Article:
[Ip-health] MSF: East African HIV programmes must wake up to visceral leishmaniasis

Joanna Keenan-Siciliano joanna.l.keenan at gmail.com
Fri Dec 9 09:14:16 PST 2011


MSF issued a press release during the week on scaling up treatment of
visceral leishmaniasis (kala azar); please see below with link to briefing
document.

East African HIV programmes must wake up to visceral leishmaniasis

*With new MSF data showing combination treatments give promising results,
diagnosis and treatment of VL should be scaled up*


**

*
http://www.msfaccess.org/about-us/media-room/press-releases/east-african-hiv-programmes-must-wake-visceral-leishmaniasis
*



*ADDIS ABABA/NAIROBI, 8 December 2011* – Improving the capacities of HIV
programmes to prevent, diagnose and treat visceral leishmaniasis (VL)
should be a priority in East Africa, international medical humanitarian
organisation Médecins Sans Frontières (MSF) said today at the ICASA AIDS
Conference currently being held in the Ethiopian capital Addis Ababa.



Visceral leishmaniasis, also known as ‘kala azar’, is a neglected parasitic
disease spread through the bite of a sandfly. Visceral leishmaniasis is
endemic in 76 countries worldwide. In East Africa, regions in Ethiopia,
Kenya, Sudan and South Sudan are particularly affected. The disease is
fatal without treatment.



“People living with HIV are particularly vulnerable, so it’s critical that
HIV programmes kick start a response to this neglected disease,” said Dr.
Rachel ter Horst, medical advocacy advisor with MSF, who presented MSF
field experience and research on the management of HIV/VL co-infection at
ICASA. “In countries like Ethiopia where HIV and visceral leishmaniasis
interact and co-infection is a problem, HIV programmes are essentially
faced with the same paradigm as with tuberculosis. HIV programmes have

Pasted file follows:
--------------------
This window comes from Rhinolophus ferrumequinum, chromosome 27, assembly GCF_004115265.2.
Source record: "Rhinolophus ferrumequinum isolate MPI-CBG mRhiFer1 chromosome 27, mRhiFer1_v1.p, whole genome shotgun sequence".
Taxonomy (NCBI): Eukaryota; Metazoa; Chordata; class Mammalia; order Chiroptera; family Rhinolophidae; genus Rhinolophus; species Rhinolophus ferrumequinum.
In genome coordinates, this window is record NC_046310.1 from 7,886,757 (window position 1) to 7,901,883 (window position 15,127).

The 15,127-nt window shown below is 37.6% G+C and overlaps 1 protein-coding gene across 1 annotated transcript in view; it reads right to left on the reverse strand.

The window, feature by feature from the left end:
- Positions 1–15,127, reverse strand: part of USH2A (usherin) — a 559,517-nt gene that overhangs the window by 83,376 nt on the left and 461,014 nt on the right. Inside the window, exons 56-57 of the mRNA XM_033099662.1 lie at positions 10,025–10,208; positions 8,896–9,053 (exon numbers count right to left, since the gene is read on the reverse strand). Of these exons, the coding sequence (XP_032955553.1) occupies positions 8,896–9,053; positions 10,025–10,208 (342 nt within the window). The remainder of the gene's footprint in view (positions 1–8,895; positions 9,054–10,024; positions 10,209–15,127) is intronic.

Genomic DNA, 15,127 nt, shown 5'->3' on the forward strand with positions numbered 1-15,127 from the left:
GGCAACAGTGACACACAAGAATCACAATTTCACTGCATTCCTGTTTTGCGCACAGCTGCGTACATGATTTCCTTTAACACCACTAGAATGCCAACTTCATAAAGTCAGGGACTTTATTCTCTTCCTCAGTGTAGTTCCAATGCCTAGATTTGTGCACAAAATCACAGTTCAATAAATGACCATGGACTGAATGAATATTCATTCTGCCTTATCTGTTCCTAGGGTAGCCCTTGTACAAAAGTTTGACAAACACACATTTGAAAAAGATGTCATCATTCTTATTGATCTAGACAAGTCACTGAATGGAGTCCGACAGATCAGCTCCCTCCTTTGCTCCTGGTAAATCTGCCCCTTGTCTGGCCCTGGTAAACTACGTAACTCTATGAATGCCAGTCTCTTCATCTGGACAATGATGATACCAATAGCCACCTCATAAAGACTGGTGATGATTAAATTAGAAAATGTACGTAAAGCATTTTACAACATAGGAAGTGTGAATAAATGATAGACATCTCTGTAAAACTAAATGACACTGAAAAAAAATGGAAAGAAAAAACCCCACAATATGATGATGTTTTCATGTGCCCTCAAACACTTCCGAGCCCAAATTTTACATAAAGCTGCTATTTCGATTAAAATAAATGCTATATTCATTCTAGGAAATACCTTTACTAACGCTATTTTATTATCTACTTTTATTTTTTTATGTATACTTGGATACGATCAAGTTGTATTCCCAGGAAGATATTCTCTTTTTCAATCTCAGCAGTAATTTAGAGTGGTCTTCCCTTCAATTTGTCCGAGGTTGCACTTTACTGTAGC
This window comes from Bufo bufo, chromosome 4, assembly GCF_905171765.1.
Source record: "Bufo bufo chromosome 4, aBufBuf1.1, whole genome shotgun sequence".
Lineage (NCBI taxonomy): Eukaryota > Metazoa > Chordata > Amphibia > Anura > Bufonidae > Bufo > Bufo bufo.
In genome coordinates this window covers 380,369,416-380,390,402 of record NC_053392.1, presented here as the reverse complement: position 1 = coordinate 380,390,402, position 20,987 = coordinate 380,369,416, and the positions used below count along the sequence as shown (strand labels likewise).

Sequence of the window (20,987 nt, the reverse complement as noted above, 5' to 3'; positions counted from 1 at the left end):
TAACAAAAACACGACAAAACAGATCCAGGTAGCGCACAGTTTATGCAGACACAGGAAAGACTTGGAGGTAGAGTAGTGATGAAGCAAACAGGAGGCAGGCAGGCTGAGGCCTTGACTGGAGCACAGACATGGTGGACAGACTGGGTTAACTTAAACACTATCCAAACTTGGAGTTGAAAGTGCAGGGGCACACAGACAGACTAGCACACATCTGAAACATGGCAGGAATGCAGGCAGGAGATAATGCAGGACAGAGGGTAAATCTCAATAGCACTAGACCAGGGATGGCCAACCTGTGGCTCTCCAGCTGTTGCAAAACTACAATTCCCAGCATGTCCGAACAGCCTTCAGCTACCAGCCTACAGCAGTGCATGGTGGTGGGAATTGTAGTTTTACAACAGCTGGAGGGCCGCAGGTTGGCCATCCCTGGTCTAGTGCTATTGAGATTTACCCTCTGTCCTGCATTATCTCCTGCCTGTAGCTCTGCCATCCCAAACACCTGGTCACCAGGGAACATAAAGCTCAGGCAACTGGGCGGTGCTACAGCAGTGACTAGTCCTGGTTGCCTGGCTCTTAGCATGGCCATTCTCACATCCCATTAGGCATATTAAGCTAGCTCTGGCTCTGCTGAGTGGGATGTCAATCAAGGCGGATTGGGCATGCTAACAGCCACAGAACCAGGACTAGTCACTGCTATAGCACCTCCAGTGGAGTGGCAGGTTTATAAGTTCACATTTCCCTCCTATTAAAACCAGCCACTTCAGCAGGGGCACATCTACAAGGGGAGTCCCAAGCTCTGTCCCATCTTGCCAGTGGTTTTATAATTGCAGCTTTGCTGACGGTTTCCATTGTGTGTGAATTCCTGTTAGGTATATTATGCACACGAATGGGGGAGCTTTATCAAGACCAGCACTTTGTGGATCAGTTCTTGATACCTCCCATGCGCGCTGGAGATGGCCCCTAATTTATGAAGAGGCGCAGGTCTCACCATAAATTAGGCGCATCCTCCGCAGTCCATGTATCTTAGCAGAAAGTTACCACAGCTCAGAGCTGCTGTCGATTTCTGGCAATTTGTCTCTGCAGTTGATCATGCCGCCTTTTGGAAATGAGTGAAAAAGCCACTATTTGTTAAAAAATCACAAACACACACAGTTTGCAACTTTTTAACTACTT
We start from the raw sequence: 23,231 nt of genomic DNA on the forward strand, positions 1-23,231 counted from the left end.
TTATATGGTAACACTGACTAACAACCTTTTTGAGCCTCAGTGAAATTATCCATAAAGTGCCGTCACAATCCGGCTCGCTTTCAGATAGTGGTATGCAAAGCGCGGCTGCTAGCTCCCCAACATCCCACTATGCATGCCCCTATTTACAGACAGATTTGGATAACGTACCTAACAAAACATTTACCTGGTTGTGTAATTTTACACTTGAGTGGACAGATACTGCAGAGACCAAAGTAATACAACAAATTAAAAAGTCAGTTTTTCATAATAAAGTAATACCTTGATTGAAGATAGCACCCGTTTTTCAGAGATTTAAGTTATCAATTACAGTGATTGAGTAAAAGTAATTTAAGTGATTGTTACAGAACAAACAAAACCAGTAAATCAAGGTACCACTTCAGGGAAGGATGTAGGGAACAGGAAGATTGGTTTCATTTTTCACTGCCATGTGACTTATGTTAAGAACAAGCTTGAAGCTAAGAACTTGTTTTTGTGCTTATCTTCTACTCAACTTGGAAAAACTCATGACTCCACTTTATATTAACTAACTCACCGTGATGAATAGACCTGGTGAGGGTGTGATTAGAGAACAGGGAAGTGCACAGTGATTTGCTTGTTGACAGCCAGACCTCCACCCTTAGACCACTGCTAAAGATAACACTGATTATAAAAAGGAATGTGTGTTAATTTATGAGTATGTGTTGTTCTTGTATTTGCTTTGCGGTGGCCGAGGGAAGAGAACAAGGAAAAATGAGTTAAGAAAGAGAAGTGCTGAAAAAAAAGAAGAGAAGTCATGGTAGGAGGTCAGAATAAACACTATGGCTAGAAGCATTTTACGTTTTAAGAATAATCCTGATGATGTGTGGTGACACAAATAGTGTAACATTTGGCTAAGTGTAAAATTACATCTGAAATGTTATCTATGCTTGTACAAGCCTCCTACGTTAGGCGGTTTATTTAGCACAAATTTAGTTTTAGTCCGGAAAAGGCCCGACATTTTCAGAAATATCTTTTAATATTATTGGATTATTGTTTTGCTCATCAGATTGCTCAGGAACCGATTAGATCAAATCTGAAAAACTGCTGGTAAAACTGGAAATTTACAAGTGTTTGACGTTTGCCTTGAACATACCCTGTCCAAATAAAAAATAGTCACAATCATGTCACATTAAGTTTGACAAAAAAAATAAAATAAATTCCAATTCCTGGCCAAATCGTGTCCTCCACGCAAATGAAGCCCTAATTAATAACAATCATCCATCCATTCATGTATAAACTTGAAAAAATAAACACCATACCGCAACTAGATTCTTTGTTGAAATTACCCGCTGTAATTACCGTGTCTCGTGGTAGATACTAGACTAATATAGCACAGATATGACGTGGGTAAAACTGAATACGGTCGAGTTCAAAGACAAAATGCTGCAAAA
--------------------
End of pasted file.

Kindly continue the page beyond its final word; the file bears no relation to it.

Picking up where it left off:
learnt to think TB – they also need to learn to think visceral
leishmaniasis.”



North-western Ethiopia has the highest burden of HIV/VL co-infection, as
around one in three patients with visceral leishmaniasis is also
HIV-positive.



Visceral leishmaniasis interacts with HIV in many ways. People living with
HIV are at much higher risk to develop this disease. Visceral leishmaniasis
accelerates progression to AIDS. Relapses are almost inevitable in people
living with HIV and HIV-positive patients respond less well to
anti-leishmanial treatment with each subsequent relapse. But successful
treatment of the first episode of visceral leishmaniasis and early
initiation of antiretroviral therapy may delay and reduce relapses.



“As a first step, HIV programmes in areas that are endemic for visceral
leishmaniasis should actively screen people living with HIV for this
life-threatening disease,” said Dr. Ter Horst. “Co-infected patients should
then be given antiretrovirals as soon as possible after starting
anti-leishmanial therapy.”



New data presented at ICASA by MSF suggests that the use of high-dose
combination treatment regimens for co-infected patients can improve
survival in the longer-term: early results suggest that treatment with
liposomal amphotericin B at higher doses, combined with miltefosine, may
have higher safety and efficacy than other options.



“Until now, treating people living with HIV who also suffer from visceral
leishmaniasis has led to pretty bleak outcomes,” said Dr. Koert Ritmeijer,
MSF health advisor. “Existing treatments were failing – some like SSG are
too toxic and lead to high mortality in co-infected patients, others like
liposomal amphotericin B are safe but aren’t effective enough.  We’re now
seeing high-dose combination therapies have led to better initial cure
rates, including in patients who had been cured of VL but have since
suffered a relapse.”



Two clinical trials co-sponsored by MSF, the Drugs for Neglected Diseases
initiative (DNDi), and the Institute of Tropical Medicine in Antwerp (ITM),
and in collaboration with Gondar University in Ethiopia, will be
implemented in 2012, both to confirm these promising results and to
investigate the benefits of preventive therapy to reduce the occurrence of
relapses.

“With the prospect of better treatment options, if the studies confirm
these results, we hope that improved treatment guidelines will be
implemented throughout the region in the near future,” said Dr. Ritmeijer.
Joanna Keenan
Press Officer
Access Campaign
Medecins Sans Frontieres
E: joanna.keenan[at]geneva.msf.org
T: @joanna_keenan

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